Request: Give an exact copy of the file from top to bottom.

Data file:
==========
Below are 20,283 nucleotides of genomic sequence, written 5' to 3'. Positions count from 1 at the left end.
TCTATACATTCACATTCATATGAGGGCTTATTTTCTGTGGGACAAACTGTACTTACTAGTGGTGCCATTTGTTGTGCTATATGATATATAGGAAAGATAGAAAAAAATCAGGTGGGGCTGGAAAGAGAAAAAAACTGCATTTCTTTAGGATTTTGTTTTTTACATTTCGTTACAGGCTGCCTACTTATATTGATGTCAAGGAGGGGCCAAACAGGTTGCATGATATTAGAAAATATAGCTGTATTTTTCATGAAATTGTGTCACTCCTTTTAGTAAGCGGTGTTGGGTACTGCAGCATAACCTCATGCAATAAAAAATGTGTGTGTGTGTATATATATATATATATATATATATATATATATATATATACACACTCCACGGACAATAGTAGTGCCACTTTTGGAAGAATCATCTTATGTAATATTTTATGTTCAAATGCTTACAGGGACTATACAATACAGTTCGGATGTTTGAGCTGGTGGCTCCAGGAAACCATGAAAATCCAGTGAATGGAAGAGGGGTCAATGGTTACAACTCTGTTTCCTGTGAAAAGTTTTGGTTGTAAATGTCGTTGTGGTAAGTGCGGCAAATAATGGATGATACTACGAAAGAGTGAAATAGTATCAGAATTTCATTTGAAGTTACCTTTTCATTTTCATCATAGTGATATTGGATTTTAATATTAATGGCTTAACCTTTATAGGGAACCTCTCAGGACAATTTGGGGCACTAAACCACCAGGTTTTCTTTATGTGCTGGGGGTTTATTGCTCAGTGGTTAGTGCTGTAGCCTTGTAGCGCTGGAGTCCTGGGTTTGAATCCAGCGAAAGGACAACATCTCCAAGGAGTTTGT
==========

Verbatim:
Below are 20,283 nucleotides of genomic sequence, written 5' to 3'. Positions count from 1 at the left end.
TCTATACATTCACATTCATATGAGGGCTTATTTTCTGTGGGACAAACTGTACTTACTAGTGGTGCCATTTGTTGTGCTATATGATATATAGGAAAGATAGAAAAAAATCAGGTGGGGCTGGAAAGAGAAAAAAACTGCATTTCTTTAGGATTTTGTTTTTTACATTTCGTTACAGGCTGCCTACTTATATTGATGTCAAGGAGGGGCCAAACAGGTTGCATGATATTAGAAAATATAGCTGTATTTTTCATGAAATTGTGTCACTCCTTTTAGTAAGCGGTGTTGGGTACTGCAGCATAACCTCATGCAATAAAAAATGTGTGTGTGTGTATATATATATATATATATATATATATATATATATATATACACACTCCACGGACAATAGTAGTGCCACTTTTGGAAGAATCATCTTATGTAATATTTTATGTTCAAATGCTTACAGGGACTATACAATACAGTTCGGATGTTTGAGCTGGTGGCTCCAGGAAACCATGAAAATCCAGTGAATGGAAGAGGGGTCAATGGTTACAACTCTGTTTCCTGTGAAAAGTTTTGGTTGTAAATGTCGTTGTGGTAAGTGCGGCAAATAATGGATGATACTACGAAAGAGTGAAATAGTATCAGAATTTCATTTGAAGTTACCTTTTCATTTTCATCATAGTGATATTGGATTTTAATATTAATGGCTTAACCTTTATAGGGAACCTCTCAGGACAATTTGGGGCACTAAACCACCAGGTTTTCTTTATGTGCTGGGGGTTTATTGCTCAGTGGTTAGTGCTGTAGCCTTGTAGCGCTGGAGTCCTGGGTTTGAATCCAGCGAAAGGACAACATCTCCAAGGAGTTTGT